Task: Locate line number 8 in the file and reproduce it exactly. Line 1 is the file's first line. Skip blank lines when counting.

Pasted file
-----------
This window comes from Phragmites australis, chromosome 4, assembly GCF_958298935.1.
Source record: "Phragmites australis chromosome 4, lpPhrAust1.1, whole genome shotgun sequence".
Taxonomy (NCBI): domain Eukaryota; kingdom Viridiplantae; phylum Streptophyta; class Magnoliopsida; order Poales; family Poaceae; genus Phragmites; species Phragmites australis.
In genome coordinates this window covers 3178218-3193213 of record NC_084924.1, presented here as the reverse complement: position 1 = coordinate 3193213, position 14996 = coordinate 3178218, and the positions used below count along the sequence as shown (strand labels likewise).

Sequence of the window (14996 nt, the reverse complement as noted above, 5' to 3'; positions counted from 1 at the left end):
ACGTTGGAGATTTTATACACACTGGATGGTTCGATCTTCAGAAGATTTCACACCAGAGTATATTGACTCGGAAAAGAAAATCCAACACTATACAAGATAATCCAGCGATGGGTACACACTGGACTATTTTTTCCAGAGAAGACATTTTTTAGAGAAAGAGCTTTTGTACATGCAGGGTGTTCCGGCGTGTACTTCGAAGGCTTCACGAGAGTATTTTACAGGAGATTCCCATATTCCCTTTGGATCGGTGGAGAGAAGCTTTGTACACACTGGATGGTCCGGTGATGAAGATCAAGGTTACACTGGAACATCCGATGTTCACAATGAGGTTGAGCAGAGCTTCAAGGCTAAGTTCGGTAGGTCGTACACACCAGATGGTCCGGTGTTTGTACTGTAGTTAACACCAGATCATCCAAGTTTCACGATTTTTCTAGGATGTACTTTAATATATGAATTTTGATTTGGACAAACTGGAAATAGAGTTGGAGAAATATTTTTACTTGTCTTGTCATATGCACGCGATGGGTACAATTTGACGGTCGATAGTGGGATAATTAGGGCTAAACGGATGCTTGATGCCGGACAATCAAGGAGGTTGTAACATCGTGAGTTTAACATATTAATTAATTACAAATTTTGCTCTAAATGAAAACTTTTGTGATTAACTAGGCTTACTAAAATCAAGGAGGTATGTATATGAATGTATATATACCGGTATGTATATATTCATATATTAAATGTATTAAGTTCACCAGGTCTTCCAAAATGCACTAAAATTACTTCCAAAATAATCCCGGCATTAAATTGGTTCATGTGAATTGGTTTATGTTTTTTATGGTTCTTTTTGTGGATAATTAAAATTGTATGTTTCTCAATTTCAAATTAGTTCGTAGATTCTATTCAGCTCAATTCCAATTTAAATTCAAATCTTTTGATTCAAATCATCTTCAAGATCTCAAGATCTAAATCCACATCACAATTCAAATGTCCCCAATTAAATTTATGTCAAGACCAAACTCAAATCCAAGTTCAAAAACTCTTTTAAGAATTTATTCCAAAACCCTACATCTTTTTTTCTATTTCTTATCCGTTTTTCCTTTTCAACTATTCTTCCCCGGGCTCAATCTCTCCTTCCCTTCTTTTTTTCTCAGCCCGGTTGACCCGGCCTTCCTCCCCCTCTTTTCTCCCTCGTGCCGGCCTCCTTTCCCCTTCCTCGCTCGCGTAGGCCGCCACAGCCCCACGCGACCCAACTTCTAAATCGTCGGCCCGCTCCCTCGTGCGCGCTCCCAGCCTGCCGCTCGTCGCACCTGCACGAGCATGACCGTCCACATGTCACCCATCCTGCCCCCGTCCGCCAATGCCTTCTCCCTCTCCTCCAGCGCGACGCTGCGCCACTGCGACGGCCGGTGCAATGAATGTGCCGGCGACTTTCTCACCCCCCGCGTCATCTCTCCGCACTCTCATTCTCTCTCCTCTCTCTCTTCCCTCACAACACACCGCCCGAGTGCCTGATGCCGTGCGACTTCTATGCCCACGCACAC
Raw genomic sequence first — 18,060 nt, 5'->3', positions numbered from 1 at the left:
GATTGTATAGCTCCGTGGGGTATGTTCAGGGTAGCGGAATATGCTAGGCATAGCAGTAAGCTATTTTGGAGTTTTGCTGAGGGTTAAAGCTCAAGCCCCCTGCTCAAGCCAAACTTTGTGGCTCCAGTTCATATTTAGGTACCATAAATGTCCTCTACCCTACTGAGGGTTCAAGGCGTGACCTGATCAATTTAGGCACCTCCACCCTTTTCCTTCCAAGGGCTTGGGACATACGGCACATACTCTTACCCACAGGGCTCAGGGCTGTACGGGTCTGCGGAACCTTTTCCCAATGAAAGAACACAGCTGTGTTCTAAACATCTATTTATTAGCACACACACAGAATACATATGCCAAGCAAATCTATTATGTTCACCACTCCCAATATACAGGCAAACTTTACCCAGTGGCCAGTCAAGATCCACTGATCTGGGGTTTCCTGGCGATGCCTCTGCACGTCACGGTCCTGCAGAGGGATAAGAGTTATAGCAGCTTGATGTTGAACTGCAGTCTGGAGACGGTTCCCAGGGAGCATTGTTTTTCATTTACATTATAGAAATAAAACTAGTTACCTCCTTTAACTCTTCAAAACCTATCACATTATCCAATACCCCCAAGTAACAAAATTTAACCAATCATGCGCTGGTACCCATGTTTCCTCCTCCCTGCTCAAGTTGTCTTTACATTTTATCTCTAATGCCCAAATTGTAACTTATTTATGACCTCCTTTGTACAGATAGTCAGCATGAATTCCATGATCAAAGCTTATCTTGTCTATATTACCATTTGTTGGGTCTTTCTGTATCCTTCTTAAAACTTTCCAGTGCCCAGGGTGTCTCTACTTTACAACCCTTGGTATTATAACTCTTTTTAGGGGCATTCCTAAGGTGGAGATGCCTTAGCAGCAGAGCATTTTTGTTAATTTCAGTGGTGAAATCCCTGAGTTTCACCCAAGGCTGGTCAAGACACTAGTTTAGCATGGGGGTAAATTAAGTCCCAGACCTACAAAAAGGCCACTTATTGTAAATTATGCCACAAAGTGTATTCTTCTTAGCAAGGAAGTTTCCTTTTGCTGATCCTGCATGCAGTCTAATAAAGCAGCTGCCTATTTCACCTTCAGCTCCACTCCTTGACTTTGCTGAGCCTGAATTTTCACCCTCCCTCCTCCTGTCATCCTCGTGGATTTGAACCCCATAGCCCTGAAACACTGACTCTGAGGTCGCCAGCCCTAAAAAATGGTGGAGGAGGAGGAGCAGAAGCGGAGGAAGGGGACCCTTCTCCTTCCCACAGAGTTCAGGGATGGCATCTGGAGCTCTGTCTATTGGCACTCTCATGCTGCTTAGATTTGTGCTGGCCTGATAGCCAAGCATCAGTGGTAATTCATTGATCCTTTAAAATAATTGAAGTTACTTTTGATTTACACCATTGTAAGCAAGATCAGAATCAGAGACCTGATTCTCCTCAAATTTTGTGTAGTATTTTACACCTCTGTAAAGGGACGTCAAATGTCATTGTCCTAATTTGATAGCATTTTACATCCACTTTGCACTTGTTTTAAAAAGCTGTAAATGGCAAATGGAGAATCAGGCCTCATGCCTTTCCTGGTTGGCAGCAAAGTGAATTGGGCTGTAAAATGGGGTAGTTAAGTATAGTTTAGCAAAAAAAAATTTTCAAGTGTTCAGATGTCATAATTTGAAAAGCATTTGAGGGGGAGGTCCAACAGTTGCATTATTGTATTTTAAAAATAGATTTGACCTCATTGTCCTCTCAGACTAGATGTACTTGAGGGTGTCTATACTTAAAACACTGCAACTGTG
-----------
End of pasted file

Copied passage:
GATTGTATAGCTCCGTGGGGTATGTTCAGGGTAGCGGAATATGCTAGGCATAGCAGTAAGCTATTTTGGAGTTTTGCTGAGGGTTAAAGCTCAAGCCCCCTGCTCAAGCCAAACTTTGTGGCTCCAGTTCATATTTAGGTACCATAAATGTCCTCTACCCTACTGAGGGTTCAAGGCGTGACCTGATCAATTTAGGCACCTCCACCCTTTTCCTTCCAAGGGCTTGGGACATACGGCACATACTCTTACCCACAGGGCTCAGGGCTGTACGGGTCTGCGGAACCTTTTCCCAATGAAAGAACACAGCTGTGTTCTAAACATCTATTTATTAGCACACACACAGAATACATATGCCAAGCAAATCTATTATGTTCACCACTCCCAATATACAGGCAAACTTTACCCAGTGGCCAGTCAAGATCCACTGATCTGGGGTTTCCTGGCGATGCCTCTGCACGTCACGGTCCTGCAGAGGGATAAGAGTTATAGCAGCTTGATGTTGAACTGCAGTCTGGAGACGGTTCCCAGGGAGCATTGTTTTTCATTTACATTATAGAAATAAAACTAGTTACCTCCTTTAACTCTTCAAAACCTATCACATTATCCAATACCCCCAAGTAACAAAATTTAACCAATCATGCGCTGGTACCCATGTTTCCTCCTCCCTGCTCAAGTTGTCTTTACATTTTATCTCTAATGCCCAAATTGTAACTTATTTATGACCTCCTTTGTACAGATAGTCAGCATGAATTCCATGATCAAAGCTTATCTTGTCTATATTACCATTTGTTGGGTCTTTCTGTATCCTTCTTAAAACTTTCCAGTGCCCAGGGTGTCTCTACTTTACAACCCTTGGTATTATAACTCTTTTTAGGGGCATTCCTAAGGTGGAGATGCCTTAGCAGCAGAGCATTTTTGTTAATTTCAGTGGTGAAATCCCTGAGTTTCACCCAAGGCTGGTCAAGACACTAGTTTAGCATGGGGGTAAATTAAGTCCCAGACCTACAAAAAGGCCACTTATTGTAAATTATGCCACAAAGTGTATTCTTCTTAGCAAGGAAGTTTCCTTTTGCTGATCCTGCATGCAGTCTAATAAAGCAGCTGCCTATTTCACCTTCAGCTCCACTCCTTGACTTTGCTGAGCCTGAATTTTCACCCTCCCTCCTCCTGTCATCCTCGTGGATTTGAACCCCATAGCCCTGAAACACTGACTCTGAGGTCGCCAGCCCTAAAAAATGGTGGAGGAGGAGGAGCAGAAGCGGAGGAAGGGGACCCTTCTCCTTCCCACAGAGTTCAGGGATGGCATCTGGAGCTCTGTCTATTGGCACTCTCATGCTGCTTAGATTTGTGCTGGCCTGATAGCCAAGCATCAGTGGTAATTCATTGATCCTTTAAAATAATTGAAGTTACTTTTGATTTACACCATTGTAAGCAAGATCAGAATCAGAGACCTGATTCTCCTCAAATTTTGTGTAGTATTTTACACCTCTGTAAAGGGACGTCAAATGTCATTGTCCTAATTTGATAGCATTTTACATCCACTTTGCACTTGTTTTAAAAAGCTGTAAATGGCAAATGGAGAATCAGGCCTCATGCCTTTCCTGGTTGGCAGCAAAGTGAATTGGGCTGTAAAATGGGGTAGTTAAGTATAGTTTAGCAAAAAAAAATTTTCAAGTGTTCAGATGTCATAATTTGAAAAGCATTTGAGGGGGAGGTCCAACAGTTGCATTATTGTATTTTAAAAATAGATTTGACCTCATTGTCCTCTCAGACTAGATGTACTTGAGGGTGTCTATACTTAAAACACTGCAACTGTG